Below the Radar, the U.S. Is Making Steady Progress on the Climate-Security Nexus

Below the Radar, the U.S. Is Making Steady Progress on the Climate-Security Nexus
A U.S. Marine wears knee braces and a backpack that harvest energy from his movements during an exhibition of green energy technology, Twentynine Palms, California, Dec. 7, 2016 (AP photo by Gregory Bull).

From the homeland security folks who respond to national disasters to the armed forces planning for hostile encounters with state or nonstate adversaries, the U.S. security community understands that climate change affects what they do, often profoundly. Despite the skeptics in the highest ranks of government, there is quiet and steady progress being made to integrate greater knowledge about climate change and its impacts into threat assessments, planning and training for future security contingencies.

For more than 20 years, the defense community has been studying the environment and climate change, and their implications for how the U.S. prepares for military contingencies. Early on, the concerns were more about local environmental conditions and their effects on military operations, from pollution considerations when Navy ships docked in domestic ports; to engineering concerns over how warming ocean temperatures could alter the requirements for maritime facilities; to the specifications for uniforms in desert battlefields.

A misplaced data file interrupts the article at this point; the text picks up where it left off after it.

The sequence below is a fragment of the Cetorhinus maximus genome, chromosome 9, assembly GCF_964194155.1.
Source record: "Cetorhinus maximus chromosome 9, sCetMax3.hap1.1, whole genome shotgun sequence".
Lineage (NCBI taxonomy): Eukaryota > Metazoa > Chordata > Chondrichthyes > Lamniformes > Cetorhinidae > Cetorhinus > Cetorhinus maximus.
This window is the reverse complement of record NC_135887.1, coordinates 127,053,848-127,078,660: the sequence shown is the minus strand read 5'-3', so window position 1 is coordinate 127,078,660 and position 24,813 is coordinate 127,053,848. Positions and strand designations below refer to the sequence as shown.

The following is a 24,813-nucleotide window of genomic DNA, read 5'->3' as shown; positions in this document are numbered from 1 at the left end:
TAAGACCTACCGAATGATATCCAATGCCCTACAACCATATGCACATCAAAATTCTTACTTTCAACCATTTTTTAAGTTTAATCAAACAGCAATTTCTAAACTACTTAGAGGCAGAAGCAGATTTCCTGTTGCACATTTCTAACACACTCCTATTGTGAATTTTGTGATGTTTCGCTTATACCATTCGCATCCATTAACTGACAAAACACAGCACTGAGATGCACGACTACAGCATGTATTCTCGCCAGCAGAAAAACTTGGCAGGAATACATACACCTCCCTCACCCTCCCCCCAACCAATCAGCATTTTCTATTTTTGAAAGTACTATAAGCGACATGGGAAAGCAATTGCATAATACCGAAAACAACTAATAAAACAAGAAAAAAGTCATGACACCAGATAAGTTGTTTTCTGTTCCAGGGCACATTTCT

Today, the military and its civilian leaders understand climate change as a more profound factor affecting how other nations see their security interests. In some places, climate is a top consideration for conflict prevention, whether within the borders of fragile states or between states where changes in the allocation of natural resources could be a cause of conflict. These kinds of concerns have become a standard part of the dialogues the U.S. Department of Defense conducts with security partners around the world.

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